Grow nutritious garden in a pot
|Mixing nutritious vegetables with colorful flowers and trailers that spill over the container edges creates an interesting and attractive container garden.|
|Photo courtesy of Melinda Myers LLC|
All that’s needed is some potting mix, fertilizer, plants and a container with drainage holes. A 15- to 14-inch diameter pot or 24- to 36-inch-long window box is a good starting size. Bigger containers hold more plants and moisture longer, so it can be watered less frequently.
Check containers daily and water thoroughly as needed. Self-watering pots need less frequent watering, allowing busy gardeners and travelers the opportunity to grow plants in pots with minimal care.
Fill the container with a well-drained potting mix. Read the label on the container mix bag. Add a slow-release organic nitrogen fertilizer, like Milorganite (www.milorganite.com), at planting for better results with less effort. It provides small amounts of nutrients throughout most of the season and eliminates the need to mix and water in fertilizer throughout the growing season. Sprinkle a bit more on the soil surface midseason or when changing out your plantings.
Mix colorful flowers with nutritious vegetables for attractive, healthy results. Swiss chard, pansies (their flowers are edible), colorful leaf lettuce, spinach, radishes and trailing ivy make a great cool-season combination. Fresh-from-the-container-garden vegetables make the best-tasting salads, and the greens provide vitamins A and C, as well as calcium. Use the pansy flowers to dress up a salad or frozen in ice cubes for an added gourmet touch to beverages.
For summer, use tomato, pepper, eggplant or peas, beans and cucumbers trained on a trellis. All are packed full of nutrients and make a great vertical accent. Surround the towering vegetables with purple basil, tri-color sage, carrots, beets and a colorful trailing annual like verbena, lantana or bidens.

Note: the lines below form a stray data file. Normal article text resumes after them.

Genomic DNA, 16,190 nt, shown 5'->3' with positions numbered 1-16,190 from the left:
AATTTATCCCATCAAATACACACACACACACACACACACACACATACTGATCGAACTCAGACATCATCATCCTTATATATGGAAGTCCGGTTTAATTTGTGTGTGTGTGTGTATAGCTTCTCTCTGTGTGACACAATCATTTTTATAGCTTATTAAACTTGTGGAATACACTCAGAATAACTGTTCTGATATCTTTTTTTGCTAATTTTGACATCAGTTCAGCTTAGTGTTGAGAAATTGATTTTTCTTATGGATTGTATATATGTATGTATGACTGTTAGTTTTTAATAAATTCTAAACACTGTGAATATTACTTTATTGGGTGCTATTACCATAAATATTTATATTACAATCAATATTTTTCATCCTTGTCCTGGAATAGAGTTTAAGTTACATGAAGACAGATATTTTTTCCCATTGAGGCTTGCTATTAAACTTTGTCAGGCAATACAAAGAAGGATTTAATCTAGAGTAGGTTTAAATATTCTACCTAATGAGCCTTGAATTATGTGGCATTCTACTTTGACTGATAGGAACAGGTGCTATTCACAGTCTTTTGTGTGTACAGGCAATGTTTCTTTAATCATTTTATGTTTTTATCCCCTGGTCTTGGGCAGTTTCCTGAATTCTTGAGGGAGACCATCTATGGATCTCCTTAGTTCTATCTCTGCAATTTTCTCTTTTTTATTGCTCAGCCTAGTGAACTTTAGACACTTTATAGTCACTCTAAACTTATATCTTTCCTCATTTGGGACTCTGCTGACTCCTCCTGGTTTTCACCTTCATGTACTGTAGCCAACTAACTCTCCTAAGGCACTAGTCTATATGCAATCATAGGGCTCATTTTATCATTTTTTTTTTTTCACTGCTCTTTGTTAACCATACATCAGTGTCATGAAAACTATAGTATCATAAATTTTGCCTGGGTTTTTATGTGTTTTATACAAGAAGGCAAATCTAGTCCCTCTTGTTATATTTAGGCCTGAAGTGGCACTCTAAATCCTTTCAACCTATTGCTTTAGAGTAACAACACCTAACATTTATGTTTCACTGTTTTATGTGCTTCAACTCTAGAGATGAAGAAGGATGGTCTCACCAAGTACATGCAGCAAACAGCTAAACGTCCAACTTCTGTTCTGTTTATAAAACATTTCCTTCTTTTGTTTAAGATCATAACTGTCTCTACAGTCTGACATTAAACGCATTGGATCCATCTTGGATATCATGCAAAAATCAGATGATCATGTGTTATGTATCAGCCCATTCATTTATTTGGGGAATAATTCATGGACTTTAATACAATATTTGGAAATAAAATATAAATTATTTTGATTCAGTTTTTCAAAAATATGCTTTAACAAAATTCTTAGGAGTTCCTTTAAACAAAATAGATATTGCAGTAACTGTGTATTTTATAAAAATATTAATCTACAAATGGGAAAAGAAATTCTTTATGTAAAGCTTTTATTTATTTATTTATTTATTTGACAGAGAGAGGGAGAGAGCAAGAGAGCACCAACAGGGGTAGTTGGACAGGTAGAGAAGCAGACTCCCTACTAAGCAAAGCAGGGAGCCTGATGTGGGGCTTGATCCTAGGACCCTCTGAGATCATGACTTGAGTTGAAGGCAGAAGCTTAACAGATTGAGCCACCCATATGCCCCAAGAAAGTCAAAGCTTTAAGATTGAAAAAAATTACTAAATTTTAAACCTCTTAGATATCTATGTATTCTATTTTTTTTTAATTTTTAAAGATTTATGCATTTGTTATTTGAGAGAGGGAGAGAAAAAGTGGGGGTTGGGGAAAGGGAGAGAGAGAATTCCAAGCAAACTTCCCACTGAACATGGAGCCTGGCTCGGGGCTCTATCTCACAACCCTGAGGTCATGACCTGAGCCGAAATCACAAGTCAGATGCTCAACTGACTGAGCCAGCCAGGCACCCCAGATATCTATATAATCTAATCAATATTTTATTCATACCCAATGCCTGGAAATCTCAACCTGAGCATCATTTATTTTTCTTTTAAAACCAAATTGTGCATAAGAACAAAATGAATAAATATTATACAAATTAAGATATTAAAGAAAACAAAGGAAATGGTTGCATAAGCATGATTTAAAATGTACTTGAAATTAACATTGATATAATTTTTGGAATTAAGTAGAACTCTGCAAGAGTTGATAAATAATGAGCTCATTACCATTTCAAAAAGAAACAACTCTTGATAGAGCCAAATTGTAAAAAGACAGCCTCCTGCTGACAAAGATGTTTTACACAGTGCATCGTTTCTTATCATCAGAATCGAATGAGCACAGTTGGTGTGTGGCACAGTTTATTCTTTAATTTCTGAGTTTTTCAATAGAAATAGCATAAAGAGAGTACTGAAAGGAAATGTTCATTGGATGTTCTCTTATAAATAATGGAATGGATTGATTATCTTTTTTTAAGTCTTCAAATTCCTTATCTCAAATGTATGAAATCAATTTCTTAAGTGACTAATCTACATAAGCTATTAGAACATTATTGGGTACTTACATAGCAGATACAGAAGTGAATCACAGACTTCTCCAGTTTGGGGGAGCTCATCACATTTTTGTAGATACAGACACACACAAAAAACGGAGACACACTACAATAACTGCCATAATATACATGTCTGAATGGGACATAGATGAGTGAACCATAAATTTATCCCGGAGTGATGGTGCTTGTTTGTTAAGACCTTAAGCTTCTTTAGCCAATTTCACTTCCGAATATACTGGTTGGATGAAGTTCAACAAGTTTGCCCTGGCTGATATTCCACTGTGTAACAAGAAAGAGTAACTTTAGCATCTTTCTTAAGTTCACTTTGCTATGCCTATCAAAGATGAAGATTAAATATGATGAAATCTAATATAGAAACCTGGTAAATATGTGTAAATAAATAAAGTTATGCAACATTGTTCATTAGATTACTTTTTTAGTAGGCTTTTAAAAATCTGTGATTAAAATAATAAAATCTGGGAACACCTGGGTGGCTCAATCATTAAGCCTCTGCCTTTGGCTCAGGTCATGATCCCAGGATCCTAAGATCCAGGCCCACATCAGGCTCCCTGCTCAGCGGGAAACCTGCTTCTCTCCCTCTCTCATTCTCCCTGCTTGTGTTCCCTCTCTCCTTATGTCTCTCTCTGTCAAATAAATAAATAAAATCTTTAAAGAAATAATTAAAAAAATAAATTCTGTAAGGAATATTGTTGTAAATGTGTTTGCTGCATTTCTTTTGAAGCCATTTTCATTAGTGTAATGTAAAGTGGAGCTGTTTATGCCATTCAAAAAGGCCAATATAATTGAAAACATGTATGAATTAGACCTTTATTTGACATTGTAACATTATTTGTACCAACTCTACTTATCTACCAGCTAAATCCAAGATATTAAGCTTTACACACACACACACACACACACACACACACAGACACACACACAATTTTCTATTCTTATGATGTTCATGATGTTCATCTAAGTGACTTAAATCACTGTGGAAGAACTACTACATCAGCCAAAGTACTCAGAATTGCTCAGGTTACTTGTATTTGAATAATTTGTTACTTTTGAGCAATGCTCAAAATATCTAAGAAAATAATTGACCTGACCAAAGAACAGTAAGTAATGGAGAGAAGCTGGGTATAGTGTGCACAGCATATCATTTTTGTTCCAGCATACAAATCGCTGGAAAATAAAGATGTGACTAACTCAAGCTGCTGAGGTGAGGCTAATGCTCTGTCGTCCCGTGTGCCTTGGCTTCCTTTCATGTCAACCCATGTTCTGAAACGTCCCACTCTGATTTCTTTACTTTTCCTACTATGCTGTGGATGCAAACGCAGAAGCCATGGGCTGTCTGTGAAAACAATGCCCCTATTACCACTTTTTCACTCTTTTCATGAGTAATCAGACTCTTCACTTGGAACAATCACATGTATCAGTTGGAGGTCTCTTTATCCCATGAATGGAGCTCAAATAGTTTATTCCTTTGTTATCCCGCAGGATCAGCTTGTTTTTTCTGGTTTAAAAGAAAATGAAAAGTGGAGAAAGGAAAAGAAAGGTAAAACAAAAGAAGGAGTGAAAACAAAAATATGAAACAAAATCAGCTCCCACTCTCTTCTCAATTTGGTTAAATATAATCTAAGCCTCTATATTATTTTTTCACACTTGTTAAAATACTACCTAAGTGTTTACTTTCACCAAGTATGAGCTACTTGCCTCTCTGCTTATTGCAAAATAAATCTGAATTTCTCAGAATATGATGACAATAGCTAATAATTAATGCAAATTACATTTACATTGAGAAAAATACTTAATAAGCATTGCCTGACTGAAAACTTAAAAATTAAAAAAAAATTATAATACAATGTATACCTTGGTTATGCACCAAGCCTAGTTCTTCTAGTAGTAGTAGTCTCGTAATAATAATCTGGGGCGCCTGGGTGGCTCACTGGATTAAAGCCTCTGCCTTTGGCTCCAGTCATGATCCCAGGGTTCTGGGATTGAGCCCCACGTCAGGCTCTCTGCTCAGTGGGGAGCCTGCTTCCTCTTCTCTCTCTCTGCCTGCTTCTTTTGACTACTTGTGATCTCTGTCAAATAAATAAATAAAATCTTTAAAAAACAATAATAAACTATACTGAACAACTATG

Don’t forget to squeeze in a few onions or garlic. The fragrant foliage can be decorative, and these vegetables help lower blood sugar and cholesterol while aiding in digestion.
So be creative and add a few small-scale, attractive vegetables high in nutritional value to a variety of containers this season.
Gardening expert, TV/radio host, author and columnist Melinda Myers has more than 30 years of horticulture experience and has written over 20 gardening books, including “Can’t Miss Small Space Gardening.” She hosts The Great Courses “How to Grow Anything” DVD series and the nationally syndicated “Melinda’s Garden Moment” segments. Myers is also a columnist and contributing editor for Birds & Blooms magazine. Myers’ web site, www.melindamyers.com, offers gardening videos and tips.
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